Creating an SSH Environment - AWS Cloud9

Creating an SSH Environment

You create an AWS Cloud9 SSH development environment with the AWS Cloud9 console. You can't create an SSH environment using the CLI.


  • Make sure that you completed the steps in Setting up AWS Cloud9 first. That way, you can sign in to the AWS Cloud9 console and create environments.

  • Identify an existing cloud compute instance (for example, an Amazon EC2 instance in your AWS account) or your own server that you want AWS Cloud9 to connect to the environment.

  • Make sure that the existing instance or your own server meets all of the SSH host requirements. This includes having specific versions of Python, Node.js, and other components installed, setting specific permissions on the directory that you want AWS Cloud9 to start from after login, and setting up any associated Amazon Virtual Private Cloud.

Create the SSH Environment

  1. Make sure that you completed the preceding prerequisites.

  2. Connect to your existing instance or your own server by using an SSH client, if you aren't already connected to it. This ensures that you can add the necessary public SSH key value to the instance or server. This is described later in this procedure.


    To connect to an existing AWS Cloud compute instance, see one or more of the following resources:

    To connect to your own server, use SSH. SSH is already installed on the macOS and Linux operating systems. To connect to your server by using SSH on Windows, you must install PuTTY.

  3. Sign in to the AWS Cloud9 console, at

  4. After you sign in to the AWS Cloud9 console, in the top navigation bar choose an AWS Region to create the environment in. For a list of available AWS Regions, see AWS Cloud9 in the AWS General Reference.

                     Region selector in the AWS Cloud9 console
  5. If this is the first time that you're creating a development environment, a welcome page is displayed. In the New AWS Cloud9 environment panel, choose Create environment.

    If you've previously created development environments, you can also expand the pane on the left of the screen. Choose Your environments, and then choose Create environment.

    In the welcome page:

                     Choose the Create environment button if the welcome page is

    Or in the Your environments page:

                     Choose the Create environment button if the welcome page isn't
  6. On the Create environment page, enter a name for your environment.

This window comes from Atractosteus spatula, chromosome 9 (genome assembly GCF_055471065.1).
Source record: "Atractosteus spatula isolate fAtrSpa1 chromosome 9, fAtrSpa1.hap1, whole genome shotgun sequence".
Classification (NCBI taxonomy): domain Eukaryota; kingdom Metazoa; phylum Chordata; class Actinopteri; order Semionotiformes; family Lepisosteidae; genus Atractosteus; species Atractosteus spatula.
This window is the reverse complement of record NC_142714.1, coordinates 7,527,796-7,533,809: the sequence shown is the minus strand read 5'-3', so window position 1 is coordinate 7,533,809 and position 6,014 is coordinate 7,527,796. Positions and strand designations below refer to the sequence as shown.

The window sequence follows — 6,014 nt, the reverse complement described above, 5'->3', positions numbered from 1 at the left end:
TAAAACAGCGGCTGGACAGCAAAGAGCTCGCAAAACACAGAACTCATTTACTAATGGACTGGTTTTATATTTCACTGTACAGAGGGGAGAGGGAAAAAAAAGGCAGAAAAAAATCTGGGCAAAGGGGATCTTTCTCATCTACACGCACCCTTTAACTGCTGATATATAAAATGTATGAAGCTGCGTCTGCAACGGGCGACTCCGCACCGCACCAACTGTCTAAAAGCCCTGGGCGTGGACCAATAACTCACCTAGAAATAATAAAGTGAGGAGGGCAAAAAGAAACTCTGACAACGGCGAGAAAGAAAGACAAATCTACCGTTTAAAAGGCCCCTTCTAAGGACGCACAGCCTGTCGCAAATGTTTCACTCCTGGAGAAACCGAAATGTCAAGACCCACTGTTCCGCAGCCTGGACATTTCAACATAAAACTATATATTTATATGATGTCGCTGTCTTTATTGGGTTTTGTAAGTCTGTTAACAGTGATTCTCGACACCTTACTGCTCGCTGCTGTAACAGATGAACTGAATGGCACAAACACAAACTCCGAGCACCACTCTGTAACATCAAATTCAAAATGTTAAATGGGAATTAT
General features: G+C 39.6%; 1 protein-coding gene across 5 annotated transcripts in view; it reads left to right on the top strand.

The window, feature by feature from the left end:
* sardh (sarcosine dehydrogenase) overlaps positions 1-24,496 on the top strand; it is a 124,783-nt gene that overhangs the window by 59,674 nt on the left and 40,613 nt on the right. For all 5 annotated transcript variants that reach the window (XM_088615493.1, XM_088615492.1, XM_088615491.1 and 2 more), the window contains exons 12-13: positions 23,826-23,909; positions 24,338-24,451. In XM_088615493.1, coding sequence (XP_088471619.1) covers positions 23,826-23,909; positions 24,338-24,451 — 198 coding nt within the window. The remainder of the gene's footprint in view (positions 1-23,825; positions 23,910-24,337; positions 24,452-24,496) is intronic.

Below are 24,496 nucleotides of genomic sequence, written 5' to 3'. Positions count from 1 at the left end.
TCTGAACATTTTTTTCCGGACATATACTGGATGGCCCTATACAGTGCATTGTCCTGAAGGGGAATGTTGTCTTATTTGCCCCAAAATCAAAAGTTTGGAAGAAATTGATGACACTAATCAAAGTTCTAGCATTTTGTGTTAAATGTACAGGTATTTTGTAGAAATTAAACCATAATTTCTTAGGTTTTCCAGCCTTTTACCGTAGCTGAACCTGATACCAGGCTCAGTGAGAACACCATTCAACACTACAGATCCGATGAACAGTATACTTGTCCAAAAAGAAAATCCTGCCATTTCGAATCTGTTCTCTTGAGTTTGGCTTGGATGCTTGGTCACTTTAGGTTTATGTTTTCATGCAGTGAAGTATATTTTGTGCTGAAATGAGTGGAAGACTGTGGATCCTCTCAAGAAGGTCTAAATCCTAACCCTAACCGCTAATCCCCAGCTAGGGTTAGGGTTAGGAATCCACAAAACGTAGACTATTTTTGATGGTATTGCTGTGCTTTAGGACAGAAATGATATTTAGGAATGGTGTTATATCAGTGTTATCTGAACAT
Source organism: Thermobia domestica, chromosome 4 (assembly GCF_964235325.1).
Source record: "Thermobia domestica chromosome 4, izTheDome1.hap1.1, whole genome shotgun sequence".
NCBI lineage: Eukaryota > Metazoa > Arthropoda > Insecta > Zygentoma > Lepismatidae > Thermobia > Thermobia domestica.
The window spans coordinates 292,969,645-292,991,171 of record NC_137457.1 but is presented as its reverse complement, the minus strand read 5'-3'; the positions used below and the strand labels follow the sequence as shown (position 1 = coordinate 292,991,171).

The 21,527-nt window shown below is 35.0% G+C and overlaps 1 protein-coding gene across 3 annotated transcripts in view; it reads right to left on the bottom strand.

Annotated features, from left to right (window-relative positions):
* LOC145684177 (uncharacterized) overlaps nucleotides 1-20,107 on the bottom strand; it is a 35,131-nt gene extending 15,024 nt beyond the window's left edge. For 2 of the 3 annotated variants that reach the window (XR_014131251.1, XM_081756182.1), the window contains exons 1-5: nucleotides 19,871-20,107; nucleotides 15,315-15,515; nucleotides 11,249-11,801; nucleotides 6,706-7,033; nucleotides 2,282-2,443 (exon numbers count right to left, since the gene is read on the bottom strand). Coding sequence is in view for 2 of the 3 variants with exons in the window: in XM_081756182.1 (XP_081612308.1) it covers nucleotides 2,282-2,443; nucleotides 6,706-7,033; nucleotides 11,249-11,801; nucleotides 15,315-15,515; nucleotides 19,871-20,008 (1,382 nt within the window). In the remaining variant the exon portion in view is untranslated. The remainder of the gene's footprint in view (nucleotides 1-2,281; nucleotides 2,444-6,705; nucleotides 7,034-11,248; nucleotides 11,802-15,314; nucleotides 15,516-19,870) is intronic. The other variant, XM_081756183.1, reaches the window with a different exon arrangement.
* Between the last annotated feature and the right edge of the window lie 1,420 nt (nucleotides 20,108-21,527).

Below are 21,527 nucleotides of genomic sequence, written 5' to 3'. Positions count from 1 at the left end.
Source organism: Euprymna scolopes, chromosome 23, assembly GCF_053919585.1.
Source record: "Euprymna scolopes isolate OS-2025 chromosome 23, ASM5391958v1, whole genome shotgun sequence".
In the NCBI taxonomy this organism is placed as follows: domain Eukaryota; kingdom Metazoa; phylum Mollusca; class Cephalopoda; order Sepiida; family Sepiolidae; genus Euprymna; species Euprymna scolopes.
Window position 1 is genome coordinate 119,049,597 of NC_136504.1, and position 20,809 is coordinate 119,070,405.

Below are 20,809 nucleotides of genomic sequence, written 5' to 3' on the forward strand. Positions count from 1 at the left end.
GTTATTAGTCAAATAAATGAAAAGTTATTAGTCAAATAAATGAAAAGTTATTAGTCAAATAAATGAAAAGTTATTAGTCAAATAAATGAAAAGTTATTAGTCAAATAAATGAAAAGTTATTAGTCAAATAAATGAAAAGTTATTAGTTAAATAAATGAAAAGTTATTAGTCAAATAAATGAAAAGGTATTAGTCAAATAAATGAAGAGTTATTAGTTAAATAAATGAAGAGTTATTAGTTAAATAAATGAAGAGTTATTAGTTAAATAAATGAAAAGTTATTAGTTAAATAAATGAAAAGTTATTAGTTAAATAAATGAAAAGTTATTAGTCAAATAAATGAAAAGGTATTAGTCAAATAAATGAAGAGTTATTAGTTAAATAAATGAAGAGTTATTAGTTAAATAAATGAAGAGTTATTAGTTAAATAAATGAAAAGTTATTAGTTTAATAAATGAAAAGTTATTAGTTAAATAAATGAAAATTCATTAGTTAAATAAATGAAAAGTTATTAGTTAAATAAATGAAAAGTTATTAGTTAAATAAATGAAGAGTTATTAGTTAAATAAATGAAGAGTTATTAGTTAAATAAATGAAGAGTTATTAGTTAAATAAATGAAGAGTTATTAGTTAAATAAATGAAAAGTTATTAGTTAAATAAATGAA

7. For Description, enter something about your environment. For this tutorial, use This environment is for the AWS Cloud9 tutorial.

  8. For Environment type, choose Existing Compute from the following options:

    • New EC2 instance – Launches an Amazon EC2 instance that AWS Cloud9 can connect to directly over SSH.

    • Existing compute – Launches an Amazon EC2 instance that doesn't require any open inbound ports. AWS Cloud9 connects to the instance through AWS Systems Manager.

      • If you select the Existing compute option, a service role and an IAM instance profile are created to allow Systems Manager to interact with the EC2 instance on your behalf. You can view the names of both in the Service role and instance profile for Systems Manager access section further down the interface. For more information, see Accessing no-ingress EC2 instances with AWS Systems Manager.


    Creating an EC2 instance for your environment might result in possible charges to your AWS account for Amazon EC2. There's no additional cost to use Systems Manager to manage connections to your EC2 instance.


    AWS Cloud9 uses SSH public key to connect securely to your server. To establish the secure connection, add our public key to your ~/.ssh/authorized_keys file and provide your login credentials in the following steps. Choose Copy key to clipboard to copy the SSH key, or View public SSH key to display it.

  9. On the Existing compute panel, for User, enter the login name that you used to connect to the instance or server earlier in this procedure. For example, for an AWS Cloud compute instance, it might be ec2-user, ubuntu, or root.